“The shortage of doxycycline has been a significant problem for patients with Lyme, as it is generally the first line of defense,” said Pat Smith, President of the national non-profit Lyme Disease Association. “Couple that with the Centers for Disease Control & Prevention (CDC) announcement last year that new Lyme cases in the US are around 300,000 annually, which does not even include any of the other tick-borne diseases now emerging, many also treated with doxy, and you have had doctors and patients alike scrambling for treatment options. Now when doxy is available, the prices have skyrocketed so significantly that patients are sometimes unable to afford it.”
“The American Society of Health-System Pharmacists appreciates Senator Schumer’s efforts to mitigate and prevent drug shortages, in particular the shortage of doxycycline,” said Bona Benjamin, Director of Medication-Use Quality Improvement at the American Society of Health-System Pharmacists. “In addition, ASHP remains committed to working with Senator Schumer, the Food and Drug Administration and other health care supply stakeholders to ensure continued supply of doxycycline.”
Schumer noted that the doxycycline shortage does not just impact people’s health; it affects pets too. Lyme Disease is very prevalent in dogs, who often run around in wooded areas where ticks are common. Lyme Disease is not as chronic or damaging in dogs as it is in humans, but it can cause acute arthritis and many expensive trips to the veterinarian. Dogs with Lyme Disease are also more likely to bring ticks with Lyme Disease into contact with humans, so it is important to treat Lyme Disease in dogs as quickly as possible. Schumer noted that the current doxycycline shortage that is driving up prices will have an even greater impact on dog owners who need to treat their dogs because many pet owners do not have pet insurance, which can help offset the high costs of the antibiotic. In addition, Schumer noted that horses are another animal prone to get Lyme Disease, and they require a course of doxycycline that is much greater than humans. According to the same Poughkeepsie Journal article, horses can require up to 6,000 individual doxycycline pills in order to treat Lyme Disease, which, given the shortage, would cost more money than many pet owners can afford.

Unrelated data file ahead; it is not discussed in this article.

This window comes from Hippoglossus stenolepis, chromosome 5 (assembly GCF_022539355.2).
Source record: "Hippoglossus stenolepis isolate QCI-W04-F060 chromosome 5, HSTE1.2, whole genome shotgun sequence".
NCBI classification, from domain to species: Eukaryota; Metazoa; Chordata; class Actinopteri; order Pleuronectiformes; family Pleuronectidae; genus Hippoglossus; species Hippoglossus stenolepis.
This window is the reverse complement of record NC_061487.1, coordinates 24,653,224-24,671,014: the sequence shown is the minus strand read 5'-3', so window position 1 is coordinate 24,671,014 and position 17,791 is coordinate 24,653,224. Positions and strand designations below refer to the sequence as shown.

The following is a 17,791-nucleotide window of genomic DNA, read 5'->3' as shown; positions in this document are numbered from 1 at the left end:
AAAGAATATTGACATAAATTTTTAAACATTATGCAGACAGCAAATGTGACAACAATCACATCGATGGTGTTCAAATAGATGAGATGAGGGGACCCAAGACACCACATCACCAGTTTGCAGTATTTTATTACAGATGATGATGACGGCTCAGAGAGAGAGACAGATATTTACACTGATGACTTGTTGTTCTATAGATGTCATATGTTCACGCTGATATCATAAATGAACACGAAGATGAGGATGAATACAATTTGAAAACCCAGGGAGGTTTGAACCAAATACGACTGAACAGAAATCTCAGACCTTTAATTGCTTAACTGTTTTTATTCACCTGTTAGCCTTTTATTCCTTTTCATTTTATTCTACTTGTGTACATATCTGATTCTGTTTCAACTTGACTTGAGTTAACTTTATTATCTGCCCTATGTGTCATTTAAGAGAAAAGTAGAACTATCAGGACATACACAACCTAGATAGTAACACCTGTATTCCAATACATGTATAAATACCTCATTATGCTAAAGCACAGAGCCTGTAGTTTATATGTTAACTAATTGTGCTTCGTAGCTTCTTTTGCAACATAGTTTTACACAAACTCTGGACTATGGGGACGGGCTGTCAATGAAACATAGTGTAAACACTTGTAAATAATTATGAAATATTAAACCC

In addition to pushing FDA to investigate this current potential shortage, Schumer also urged the FDA to be more proactive in addressing drug shortages in the future. Currently, the FDA waits for a drug manufacturer to register a shortage before working to alleviate it, but Schumer said the FDA should proactively engage manufacturers when a drug shortage is suspected. Schumer said that he would consider introducing legislation that would give the FDA the authority it needs.